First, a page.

Plant World 9(10): 247 (October, 1906)

THE GERMINATION OF THE MORNING GLORY

Mary Ellen Tayler

An article in the Botanical Gazette for August, 1905, by Professor Beale, suggests certain germination experiments which were undertaken by the writer upon the seeds of our common morning glory, Ipomoea purpurea (L.) Roth, in connection with the study of the development and morphology of that species. In the unripe seed the embryo is bright green, but as the seeds ripen the embryo becomes yellowish or whitish. Characteristic leaf structures, such as palisade parenchyma and stomata, are present in the cotyledons before germination. Large spherical cavities filled with latex are found in the parenchyma, as has been reported for Convolvulus major by Turnbull. Whether the chlorophyllous cotyledons with their leaf-like structure and the storage of latex are ready for germination without further maturation and a period of rest is a question which can be answered only by experimentation. To obtain some light upon the subject, seeds of the morning glory, varying in age and maturity, were planted in garden soil and observations were recorded upon their germination. The table below sums up these experiments.

Condition of the Seeds Number
Planted
Number
Germinated
Days in
Germination
Per Cent.
Germinating
Fresh and green 104 41 26 39
Green, air dried until white 58 16 22 27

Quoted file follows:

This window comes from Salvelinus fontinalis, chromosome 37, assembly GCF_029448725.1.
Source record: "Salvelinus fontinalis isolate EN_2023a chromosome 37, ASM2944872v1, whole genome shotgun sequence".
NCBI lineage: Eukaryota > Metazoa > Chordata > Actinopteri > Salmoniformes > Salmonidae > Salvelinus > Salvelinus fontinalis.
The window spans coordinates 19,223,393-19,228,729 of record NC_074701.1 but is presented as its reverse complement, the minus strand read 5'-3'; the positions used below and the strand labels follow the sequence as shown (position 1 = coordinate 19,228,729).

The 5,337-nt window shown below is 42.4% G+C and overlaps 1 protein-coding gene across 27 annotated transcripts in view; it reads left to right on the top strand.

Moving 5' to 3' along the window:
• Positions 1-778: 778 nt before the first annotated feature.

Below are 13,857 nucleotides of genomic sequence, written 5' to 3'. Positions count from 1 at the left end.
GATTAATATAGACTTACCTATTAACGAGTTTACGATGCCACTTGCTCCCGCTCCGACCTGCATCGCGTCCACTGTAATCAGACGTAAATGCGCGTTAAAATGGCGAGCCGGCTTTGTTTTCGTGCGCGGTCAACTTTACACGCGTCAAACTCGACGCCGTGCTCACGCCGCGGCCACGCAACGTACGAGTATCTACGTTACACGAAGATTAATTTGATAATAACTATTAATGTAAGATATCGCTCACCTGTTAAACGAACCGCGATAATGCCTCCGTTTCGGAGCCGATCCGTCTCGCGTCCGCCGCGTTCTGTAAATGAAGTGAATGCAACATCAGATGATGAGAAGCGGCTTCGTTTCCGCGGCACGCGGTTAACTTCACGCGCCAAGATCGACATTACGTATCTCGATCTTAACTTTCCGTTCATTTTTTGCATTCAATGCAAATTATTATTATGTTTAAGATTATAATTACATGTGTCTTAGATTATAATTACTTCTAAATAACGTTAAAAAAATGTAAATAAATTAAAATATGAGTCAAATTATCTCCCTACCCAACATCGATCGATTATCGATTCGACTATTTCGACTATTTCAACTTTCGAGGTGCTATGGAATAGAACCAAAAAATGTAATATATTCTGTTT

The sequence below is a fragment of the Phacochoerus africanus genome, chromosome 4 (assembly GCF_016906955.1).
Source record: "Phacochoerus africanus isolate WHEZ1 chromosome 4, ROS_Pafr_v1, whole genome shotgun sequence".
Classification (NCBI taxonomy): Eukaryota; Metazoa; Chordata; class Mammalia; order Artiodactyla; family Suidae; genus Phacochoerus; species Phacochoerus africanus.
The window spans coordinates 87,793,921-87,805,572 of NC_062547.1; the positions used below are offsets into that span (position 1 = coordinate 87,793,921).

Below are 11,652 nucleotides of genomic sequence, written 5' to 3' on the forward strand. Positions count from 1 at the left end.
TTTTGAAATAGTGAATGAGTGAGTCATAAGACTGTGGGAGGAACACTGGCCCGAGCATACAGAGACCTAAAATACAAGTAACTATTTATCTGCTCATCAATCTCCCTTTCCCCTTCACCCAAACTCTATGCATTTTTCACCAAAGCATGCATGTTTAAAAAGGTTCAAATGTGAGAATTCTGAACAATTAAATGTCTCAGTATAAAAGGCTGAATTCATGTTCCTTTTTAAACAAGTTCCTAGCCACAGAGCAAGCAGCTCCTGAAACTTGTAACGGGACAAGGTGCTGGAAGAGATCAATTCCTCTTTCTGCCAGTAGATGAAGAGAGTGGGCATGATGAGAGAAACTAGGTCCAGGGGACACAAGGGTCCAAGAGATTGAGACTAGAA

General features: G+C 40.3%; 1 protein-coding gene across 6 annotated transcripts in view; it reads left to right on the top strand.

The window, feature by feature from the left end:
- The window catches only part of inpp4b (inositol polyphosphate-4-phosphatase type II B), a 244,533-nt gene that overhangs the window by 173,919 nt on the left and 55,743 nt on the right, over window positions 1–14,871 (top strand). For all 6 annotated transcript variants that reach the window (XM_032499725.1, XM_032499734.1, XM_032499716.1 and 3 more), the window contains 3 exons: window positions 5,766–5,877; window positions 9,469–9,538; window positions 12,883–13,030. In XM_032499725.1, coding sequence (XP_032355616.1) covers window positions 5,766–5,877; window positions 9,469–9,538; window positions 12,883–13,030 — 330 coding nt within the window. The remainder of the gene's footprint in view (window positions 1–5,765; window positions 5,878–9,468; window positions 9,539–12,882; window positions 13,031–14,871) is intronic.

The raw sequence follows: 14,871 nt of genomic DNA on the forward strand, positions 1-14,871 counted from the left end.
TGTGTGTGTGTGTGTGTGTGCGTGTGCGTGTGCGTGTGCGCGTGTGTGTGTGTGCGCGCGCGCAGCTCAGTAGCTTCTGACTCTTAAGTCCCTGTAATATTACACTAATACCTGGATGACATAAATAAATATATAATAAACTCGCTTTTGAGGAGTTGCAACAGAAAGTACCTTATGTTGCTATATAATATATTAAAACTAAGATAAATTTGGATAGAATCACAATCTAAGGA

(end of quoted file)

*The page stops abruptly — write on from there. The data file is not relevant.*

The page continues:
Mature, but no period of rest 90 76 15 83
Dry, after a period of rest 60 17 8 28
Immature (1903) rest of 8 mos. 25 16 8 64
Mature (1903) rest of 12 mos. 100 97 8 97
Mature (1893) rest of 10 years 100 25 8 25

Further, plants grown in a green-house from immature green seeds blossomed earlier, had shorter stems and produced fewer seed-pods by about one-half than did those raised under the same conditions from seeds having no chlorophyll in the embryo. When the plants so grown from immature green seeds had ceased to blossom, those raised from mature colorless seeds were thrifty and still forming buds and maturing flowers and fruit. Both kinds of seeds were planted at the same time.

From the facts demonstrated above, certain conclusions may be drawn. (1) Giving a resting period to the fully ripe seed shortens the time required for germination. (2) Drying green seeds shortens their period of germination. (3) Dry, mature seeds having no chlorophyll germinate more quickly than fresh green seeds. (4) Fully matured and rested seeds germinate in eight days or less, whether the period of rest be eight months, a year, or ten years. (5) Twenty-five per cent. of matured seeds retained their vitality for ten years. (6) The highest per cent. of germination occurs in seeds one year old. (7) Seeds ripen earlier upon plants grown from unripe seeds, but the vegetative parts are more scanty and the amount of fruit less than upon plants grown from matured seeds.


CybeRose note: It seems to me that plants raised from unripe seed would be more useful as pot plants. One may ensure continuity of bloom by starting a second batch a few weeks after the first.